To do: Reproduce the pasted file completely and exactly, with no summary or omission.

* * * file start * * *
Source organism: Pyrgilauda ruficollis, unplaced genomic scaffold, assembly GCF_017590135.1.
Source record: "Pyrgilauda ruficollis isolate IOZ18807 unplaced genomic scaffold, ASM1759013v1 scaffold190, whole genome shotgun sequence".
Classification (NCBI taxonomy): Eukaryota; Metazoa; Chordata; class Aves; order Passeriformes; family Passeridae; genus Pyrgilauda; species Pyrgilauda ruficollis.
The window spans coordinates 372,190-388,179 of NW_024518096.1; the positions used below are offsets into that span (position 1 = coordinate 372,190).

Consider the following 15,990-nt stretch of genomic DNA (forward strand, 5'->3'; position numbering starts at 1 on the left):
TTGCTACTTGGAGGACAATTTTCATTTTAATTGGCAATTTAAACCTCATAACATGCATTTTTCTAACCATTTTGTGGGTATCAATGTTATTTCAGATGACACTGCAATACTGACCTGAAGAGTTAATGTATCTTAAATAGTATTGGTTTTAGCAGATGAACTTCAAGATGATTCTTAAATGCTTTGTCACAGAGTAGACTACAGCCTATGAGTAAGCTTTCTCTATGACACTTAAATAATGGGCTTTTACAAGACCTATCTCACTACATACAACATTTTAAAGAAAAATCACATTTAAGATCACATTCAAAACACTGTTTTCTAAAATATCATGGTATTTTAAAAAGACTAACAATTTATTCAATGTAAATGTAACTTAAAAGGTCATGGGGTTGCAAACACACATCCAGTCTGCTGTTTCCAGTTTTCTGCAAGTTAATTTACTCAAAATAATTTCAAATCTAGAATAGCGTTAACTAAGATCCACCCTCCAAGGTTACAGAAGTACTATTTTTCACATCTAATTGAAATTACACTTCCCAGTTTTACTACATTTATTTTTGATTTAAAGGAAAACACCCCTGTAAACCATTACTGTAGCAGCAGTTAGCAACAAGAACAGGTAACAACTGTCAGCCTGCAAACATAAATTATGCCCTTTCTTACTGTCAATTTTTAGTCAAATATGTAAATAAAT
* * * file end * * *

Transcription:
Source organism: Pyrgilauda ruficollis, unplaced genomic scaffold, assembly GCF_017590135.1.
Source record: "Pyrgilauda ruficollis isolate IOZ18807 unplaced genomic scaffold, ASM1759013v1 scaffold190, whole genome shotgun sequence".
Classification (NCBI taxonomy): Eukaryota; Metazoa; Chordata; class Aves; order Passeriformes; family Passeridae; genus Pyrgilauda; species Pyrgilauda ruficollis.
The window spans coordinates 372,190-388,179 of NW_024518096.1; the positions used below are offsets into that span (position 1 = coordinate 372,190).

Consider the following 15,990-nt stretch of genomic DNA (forward strand, 5'->3'; position numbering starts at 1 on the left):
TTGCTACTTGGAGGACAATTTTCATTTTAATTGGCAATTTAAACCTCATAACATGCATTTTTCTAACCATTTTGTGGGTATCAATGTTATTTCAGATGACACTGCAATACTGACCTGAAGAGTTAATGTATCTTAAATAGTATTGGTTTTAGCAGATGAACTTCAAGATGATTCTTAAATGCTTTGTCACAGAGTAGACTACAGCCTATGAGTAAGCTTTCTCTATGACACTTAAATAATGGGCTTTTACAAGACCTATCTCACTACATACAACATTTTAAAGAAAAATCACATTTAAGATCACATTCAAAACACTGTTTTCTAAAATATCATGGTATTTTAAAAAGACTAACAATTTATTCAATGTAAATGTAACTTAAAAGGTCATGGGGTTGCAAACACACATCCAGTCTGCTGTTTCCAGTTTTCTGCAAGTTAATTTACTCAAAATAATTTCAAATCTAGAATAGCGTTAACTAAGATCCACCCTCCAAGGTTACAGAAGTACTATTTTTCACATCTAATTGAAATTACACTTCCCAGTTTTACTACATTTATTTTTGATTTAAAGGAAAACACCCCTGTAAACCATTACTGTAGCAGCAGTTAGCAACAAGAACAGGTAACAACTGTCAGCCTGCAAACATAAATTATGCCCTTTCTTACTGTCAATTTTTAGTCAAATATGTAAATAAAT